Published in The American Genius
The thirteenth house that Kelly Johansen visited that day turned out to be the lucky one.
Alongside her Realtor® Michelle, Kelly spent an entire Saturday in the fall of 2018 touring properties across Northern Virginia. Like many Americans who have purchased a home over the past half-decade, Kelly felt the pressure of an immensely competitive market, particularly in one of the more sought-after regions of the country.
Still, she didn't want to be rushed into a decision she would later regret. And she was willing to pass up the options that didn't feel quite right.
Fortunately, after a dozen misses, their last planned stop of the day was the one that would change Kelly's life.
"After a quick look around, I stood in the living room and I just started crying," Kelly recounts today from that same room. "I said,
'Michelle, this is my house. This is my house. I know it is.'
"And Michelle just told me, 'Don't cry, we're gonna get it for you.' It was a beautiful moment, and I just absolutely knew that this house was destined for me."
Michelle, of course, was able to help her client close on the house of her dreams. Kelly has now lived in the Arlington, Virginia, townhome for almost four years. Here, in a neighborhood that once served as military housing barracks, she's built roots, community, and some significant housing equity.
Before making the decision to buy, Kelly rented for nearly 11 years. She longed for homeownership, but as a self-professed "terrible saver," she didn't think the goal was realistic. That was until Michelle helped her realize she could buy without bringing 20% to the closing table.
As a single female, Kelly makes up a rapidly growing share of homebuyers in America.
The National Association of Realtors®' most recent Profile of Home Buyers and Sellers, published in November 2021, found that 19% of all homes sold over the preceding year were bought by unmarried women. This is now the second-largest homebuying demographic in the U.S., behind only married couples.
There are some 83 million property owners in this country. And countless others aspire to achieve their own version of the American Dream. That's been especially evident as home prices have remained steady while interest rates rise and inflation strains budgets for families everywhere.
This and every June, America recognizes National Homeownership Month.
For NAR, it's a time to celebrate all of the life-changing, generational wealth-building opportunities that come with property ownership.
We often tout statistics like the one showing a homeowner's net worth is, on average, about 40 times that of a renter. It isn't hard to see why, either. The typical U.S. homeowner accumulated nearly a quarter of a million dollars in housing wealth over the past decade.
Still, thanks in part to a historic, nationwide shortage of available homes, too many aspiring buyers remain on the sidelines. This six-million-unit gap is the consequence of decades of underbuilding and underinvestment, according to research conducted last year by the Rosen Consulting Group.
As a result, many of those who are able to find and close on the perfect home can feel like they've won the lottery.
That's a reality that isn't lost on Dorothy Edwards or her wife, Rachel Pryately.
The newlyweds relocated from Seattle to the East Coast last winter to be closer to their parents and siblings, finding temporary accommodations as they got acquainted with the area. Hoping to start a family, they knew the added support would be appreciated someday soon.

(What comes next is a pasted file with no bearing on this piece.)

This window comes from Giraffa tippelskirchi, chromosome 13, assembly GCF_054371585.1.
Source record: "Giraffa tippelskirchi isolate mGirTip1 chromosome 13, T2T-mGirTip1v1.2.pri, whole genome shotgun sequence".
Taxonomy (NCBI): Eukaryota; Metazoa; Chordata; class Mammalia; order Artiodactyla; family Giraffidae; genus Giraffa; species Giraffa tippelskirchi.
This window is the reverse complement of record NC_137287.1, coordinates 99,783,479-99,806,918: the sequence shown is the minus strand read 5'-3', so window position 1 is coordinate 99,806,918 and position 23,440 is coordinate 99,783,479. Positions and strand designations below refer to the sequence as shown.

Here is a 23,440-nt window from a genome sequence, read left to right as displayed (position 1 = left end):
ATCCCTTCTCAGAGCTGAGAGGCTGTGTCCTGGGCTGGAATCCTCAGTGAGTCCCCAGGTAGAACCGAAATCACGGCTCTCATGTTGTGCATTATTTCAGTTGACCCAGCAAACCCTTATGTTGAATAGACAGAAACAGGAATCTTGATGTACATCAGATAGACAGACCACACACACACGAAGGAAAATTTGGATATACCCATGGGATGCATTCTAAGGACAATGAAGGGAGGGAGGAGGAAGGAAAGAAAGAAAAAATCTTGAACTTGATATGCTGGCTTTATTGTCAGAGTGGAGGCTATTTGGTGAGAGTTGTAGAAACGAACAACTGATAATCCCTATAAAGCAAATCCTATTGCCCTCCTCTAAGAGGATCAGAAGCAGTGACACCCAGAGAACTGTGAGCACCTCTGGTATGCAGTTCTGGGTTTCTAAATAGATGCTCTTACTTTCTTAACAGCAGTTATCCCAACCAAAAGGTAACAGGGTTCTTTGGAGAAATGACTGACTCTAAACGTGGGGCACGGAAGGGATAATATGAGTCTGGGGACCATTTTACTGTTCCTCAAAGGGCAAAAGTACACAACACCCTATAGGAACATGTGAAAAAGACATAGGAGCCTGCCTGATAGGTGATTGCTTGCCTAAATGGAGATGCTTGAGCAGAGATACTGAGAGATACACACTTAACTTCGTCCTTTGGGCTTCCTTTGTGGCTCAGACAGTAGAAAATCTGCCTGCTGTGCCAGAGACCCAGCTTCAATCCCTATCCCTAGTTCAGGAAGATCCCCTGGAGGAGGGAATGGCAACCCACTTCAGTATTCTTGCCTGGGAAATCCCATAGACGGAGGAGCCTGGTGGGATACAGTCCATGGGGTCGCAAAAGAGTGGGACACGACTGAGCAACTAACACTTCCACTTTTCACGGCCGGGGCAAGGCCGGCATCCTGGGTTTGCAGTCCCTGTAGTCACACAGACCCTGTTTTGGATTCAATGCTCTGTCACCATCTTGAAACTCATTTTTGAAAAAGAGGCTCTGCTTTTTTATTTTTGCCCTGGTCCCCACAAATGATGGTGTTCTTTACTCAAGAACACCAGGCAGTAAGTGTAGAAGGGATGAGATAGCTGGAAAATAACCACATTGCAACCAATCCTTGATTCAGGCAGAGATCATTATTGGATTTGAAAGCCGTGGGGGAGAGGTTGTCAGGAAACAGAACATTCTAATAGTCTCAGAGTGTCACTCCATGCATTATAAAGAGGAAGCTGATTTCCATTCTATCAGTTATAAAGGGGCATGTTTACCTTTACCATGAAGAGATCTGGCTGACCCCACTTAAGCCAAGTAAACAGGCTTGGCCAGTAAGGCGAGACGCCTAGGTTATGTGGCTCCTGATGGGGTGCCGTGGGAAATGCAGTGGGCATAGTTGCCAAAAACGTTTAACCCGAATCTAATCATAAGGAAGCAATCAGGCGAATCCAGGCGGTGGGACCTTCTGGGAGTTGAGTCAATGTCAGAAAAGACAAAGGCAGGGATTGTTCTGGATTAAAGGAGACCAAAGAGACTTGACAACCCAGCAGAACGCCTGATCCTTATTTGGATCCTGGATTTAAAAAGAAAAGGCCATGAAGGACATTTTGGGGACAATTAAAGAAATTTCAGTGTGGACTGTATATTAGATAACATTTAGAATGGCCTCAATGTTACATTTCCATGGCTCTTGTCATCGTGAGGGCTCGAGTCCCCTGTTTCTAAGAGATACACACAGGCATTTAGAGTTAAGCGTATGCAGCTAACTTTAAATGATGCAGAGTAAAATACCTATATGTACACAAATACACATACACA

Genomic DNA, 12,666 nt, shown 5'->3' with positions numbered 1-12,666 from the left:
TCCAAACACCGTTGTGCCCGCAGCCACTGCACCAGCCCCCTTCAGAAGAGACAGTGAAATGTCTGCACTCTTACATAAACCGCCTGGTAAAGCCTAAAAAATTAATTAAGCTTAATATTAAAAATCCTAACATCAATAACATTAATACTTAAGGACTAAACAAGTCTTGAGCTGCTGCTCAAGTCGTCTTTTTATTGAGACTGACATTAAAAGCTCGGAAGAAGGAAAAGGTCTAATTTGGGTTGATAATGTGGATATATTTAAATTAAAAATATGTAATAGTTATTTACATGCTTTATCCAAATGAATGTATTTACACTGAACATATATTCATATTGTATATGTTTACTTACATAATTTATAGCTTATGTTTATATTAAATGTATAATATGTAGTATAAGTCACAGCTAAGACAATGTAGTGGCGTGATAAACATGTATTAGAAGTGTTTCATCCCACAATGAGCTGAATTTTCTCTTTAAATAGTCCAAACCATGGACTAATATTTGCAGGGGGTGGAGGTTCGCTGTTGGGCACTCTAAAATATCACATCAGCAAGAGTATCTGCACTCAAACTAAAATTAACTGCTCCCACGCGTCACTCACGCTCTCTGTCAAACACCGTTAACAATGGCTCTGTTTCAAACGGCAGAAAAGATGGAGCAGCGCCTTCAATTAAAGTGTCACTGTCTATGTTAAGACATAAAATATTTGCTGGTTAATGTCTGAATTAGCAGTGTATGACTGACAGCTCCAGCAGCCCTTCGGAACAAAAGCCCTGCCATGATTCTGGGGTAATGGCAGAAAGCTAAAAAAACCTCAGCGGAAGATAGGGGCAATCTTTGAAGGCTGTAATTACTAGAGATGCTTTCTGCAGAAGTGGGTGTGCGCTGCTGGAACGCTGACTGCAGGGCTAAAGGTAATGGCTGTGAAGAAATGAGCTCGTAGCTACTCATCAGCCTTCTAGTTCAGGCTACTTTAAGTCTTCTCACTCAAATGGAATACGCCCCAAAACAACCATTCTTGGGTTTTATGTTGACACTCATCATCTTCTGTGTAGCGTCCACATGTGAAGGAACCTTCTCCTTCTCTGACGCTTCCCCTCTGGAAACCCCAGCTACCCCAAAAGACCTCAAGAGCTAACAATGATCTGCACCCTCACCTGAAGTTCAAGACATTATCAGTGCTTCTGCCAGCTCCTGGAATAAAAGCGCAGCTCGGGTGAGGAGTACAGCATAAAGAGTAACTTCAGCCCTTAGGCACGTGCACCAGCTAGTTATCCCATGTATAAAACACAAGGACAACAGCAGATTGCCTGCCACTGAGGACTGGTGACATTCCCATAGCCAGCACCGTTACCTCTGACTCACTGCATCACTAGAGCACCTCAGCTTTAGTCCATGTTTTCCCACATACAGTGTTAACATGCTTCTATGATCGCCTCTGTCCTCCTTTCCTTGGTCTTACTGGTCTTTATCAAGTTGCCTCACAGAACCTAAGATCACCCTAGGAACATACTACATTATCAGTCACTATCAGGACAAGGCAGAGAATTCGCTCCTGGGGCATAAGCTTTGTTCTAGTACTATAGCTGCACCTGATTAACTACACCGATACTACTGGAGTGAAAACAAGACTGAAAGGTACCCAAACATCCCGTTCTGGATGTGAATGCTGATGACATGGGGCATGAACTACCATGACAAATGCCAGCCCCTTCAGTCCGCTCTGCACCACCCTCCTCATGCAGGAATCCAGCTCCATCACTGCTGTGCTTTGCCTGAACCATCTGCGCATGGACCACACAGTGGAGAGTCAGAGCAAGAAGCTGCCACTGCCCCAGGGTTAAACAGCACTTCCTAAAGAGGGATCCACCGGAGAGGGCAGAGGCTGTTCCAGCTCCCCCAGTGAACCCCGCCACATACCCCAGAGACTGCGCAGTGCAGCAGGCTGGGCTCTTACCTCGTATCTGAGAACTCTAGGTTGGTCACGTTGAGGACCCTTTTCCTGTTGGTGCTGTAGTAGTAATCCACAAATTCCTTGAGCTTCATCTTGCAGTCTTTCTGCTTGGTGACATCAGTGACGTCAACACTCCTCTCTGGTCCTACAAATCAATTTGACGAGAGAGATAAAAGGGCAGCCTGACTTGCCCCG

Dorothy and Rachel sensed, however, that they needed to be settled in a community of their own—with a home of their own—before they'd feel comfortable beginning the next chapter of their lives.
Today, as they spend nights on the deck of their single-family home in Huntington, Va., hearing kids outside playing until after the sun sets, they know they've found the perfect environment for a young, growing family.
"We are so lucky and privileged to be able to put down roots for our family in this way," Dorothy reflects today from their home just a few miles off the Potomac River.
"Buying our home and building community has kickstarted some of our life goals and has been so important with all of these upcoming milestones."
"It's just such a happy thing. The process of creating a home together with my wife has been so sacred."
The fact is, however, that the act of becoming a homeowner shouldn't feel like such an extraordinary, exclusive achievement. It is, of course, a milestone in the lives of so many, and it's something that should be celebrated for everything it represents: freedom; financial security; safety; comfort.
But this is where we are reminded that the work of ensuring homeownership is available and accessible to everyone in America still has a way to go.
"We never imagined homeownership for ourselves," Dorothy says. "We didn't think it was possible for us, so it was never a goal. But once we realized it could be possible, and with the help and support of our families, we went all in and landed in the perfect spot. We are so grateful to have gotten to this point."
Today, both Dorothy and Kelly say they continue to encourage friends and family who are still renting to make the leap into homeownership.
For Kelly, who works in the service industry, it can sometimes be difficult to convince colleagues – many of whom are reliant on tips and live paycheck-to-paycheck – that they too have the ability to manage and pay down a mortgage.
"I'm super proud to be a homeowner, especially given this market," she says. "Anybody I know who rents now I'll tell them, 'You're throwing your money away. For the same amount of money, you can have a mortgage.'
"And I know personally they don't even need to put that much money down. I tell them, 'Don't worry, just have a conversation with Michelle and she'll hook you up.'"